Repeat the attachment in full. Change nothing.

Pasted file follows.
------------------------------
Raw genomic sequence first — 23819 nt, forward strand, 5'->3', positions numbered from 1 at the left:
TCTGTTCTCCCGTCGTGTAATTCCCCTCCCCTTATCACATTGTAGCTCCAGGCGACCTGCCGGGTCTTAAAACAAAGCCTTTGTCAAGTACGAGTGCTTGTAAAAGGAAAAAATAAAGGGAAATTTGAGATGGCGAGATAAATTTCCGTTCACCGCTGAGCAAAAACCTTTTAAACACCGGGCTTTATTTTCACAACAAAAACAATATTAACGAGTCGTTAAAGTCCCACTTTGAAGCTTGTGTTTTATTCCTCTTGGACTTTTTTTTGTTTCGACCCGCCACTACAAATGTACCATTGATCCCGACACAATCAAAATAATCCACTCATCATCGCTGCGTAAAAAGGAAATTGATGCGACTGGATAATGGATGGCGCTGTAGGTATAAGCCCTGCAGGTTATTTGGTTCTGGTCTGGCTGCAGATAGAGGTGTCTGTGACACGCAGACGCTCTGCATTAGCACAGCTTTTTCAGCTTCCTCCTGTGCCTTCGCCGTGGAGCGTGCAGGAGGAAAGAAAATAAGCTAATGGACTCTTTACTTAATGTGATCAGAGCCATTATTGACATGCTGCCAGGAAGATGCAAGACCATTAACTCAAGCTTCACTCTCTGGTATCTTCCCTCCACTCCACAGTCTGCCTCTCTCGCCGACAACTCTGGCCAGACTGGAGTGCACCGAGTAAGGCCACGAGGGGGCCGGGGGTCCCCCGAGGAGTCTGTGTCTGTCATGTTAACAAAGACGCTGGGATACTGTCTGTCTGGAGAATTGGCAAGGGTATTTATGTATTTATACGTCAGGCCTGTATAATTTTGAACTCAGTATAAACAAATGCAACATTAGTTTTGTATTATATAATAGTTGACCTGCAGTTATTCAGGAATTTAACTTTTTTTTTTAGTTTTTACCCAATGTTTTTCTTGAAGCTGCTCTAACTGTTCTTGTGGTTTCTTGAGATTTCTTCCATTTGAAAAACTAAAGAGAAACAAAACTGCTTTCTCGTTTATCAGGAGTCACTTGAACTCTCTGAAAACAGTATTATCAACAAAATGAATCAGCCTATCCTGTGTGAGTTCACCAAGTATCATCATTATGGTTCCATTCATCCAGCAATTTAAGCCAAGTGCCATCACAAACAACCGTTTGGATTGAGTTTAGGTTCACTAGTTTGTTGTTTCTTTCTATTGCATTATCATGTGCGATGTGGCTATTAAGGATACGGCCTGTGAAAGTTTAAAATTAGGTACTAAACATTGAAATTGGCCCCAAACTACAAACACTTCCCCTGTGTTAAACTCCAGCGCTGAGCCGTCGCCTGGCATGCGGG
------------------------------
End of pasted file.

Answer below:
Raw genomic sequence first — 23819 nt, forward strand, 5'->3', positions numbered from 1 at the left:
TCTGTTCTCCCGTCGTGTAATTCCCCTCCCCTTATCACATTGTAGCTCCAGGCGACCTGCCGGGTCTTAAAACAAAGCCTTTGTCAAGTACGAGTGCTTGTAAAAGGAAAAAATAAAGGGAAATTTGAGATGGCGAGATAAATTTCCGTTCACCGCTGAGCAAAAACCTTTTAAACACCGGGCTTTATTTTCACAACAAAAACAATATTAACGAGTCGTTAAAGTCCCACTTTGAAGCTTGTGTTTTATTCCTCTTGGACTTTTTTTTGTTTCGACCCGCCACTACAAATGTACCATTGATCCCGACACAATCAAAATAATCCACTCATCATCGCTGCGTAAAAAGGAAATTGATGCGACTGGATAATGGATGGCGCTGTAGGTATAAGCCCTGCAGGTTATTTGGTTCTGGTCTGGCTGCAGATAGAGGTGTCTGTGACACGCAGACGCTCTGCATTAGCACAGCTTTTTCAGCTTCCTCCTGTGCCTTCGCCGTGGAGCGTGCAGGAGGAAAGAAAATAAGCTAATGGACTCTTTACTTAATGTGATCAGAGCCATTATTGACATGCTGCCAGGAAGATGCAAGACCATTAACTCAAGCTTCACTCTCTGGTATCTTCCCTCCACTCCACAGTCTGCCTCTCTCGCCGACAACTCTGGCCAGACTGGAGTGCACCGAGTAAGGCCACGAGGGGGCCGGGGGTCCCCCGAGGAGTCTGTGTCTGTCATGTTAACAAAGACGCTGGGATACTGTCTGTCTGGAGAATTGGCAAGGGTATTTATGTATTTATACGTCAGGCCTGTATAATTTTGAACTCAGTATAAACAAATGCAACATTAGTTTTGTATTATATAATAGTTGACCTGCAGTTATTCAGGAATTTAACTTTTTTTTTTAGTTTTTACCCAATGTTTTTCTTGAAGCTGCTCTAACTGTTCTTGTGGTTTCTTGAGATTTCTTCCATTTGAAAAACTAAAGAGAAACAAAACTGCTTTCTCGTTTATCAGGAGTCACTTGAACTCTCTGAAAACAGTATTATCAACAAAATGAATCAGCCTATCCTGTGTGAGTTCACCAAGTATCATCATTATGGTTCCATTCATCCAGCAATTTAAGCCAAGTGCCATCACAAACAACCGTTTGGATTGAGTTTAGGTTCACTAGTTTGTTGTTTCTTTCTATTGCATTATCATGTGCGATGTGGCTATTAAGGATACGGCCTGTGAAAGTTTAAAATTAGGTACTAAACATTGAAATTGGCCCCAAACTACAAACACTTCCCCTGTGTTAAACTCCAGCGCTGAGCCGTCGCCTGGCATGCGGG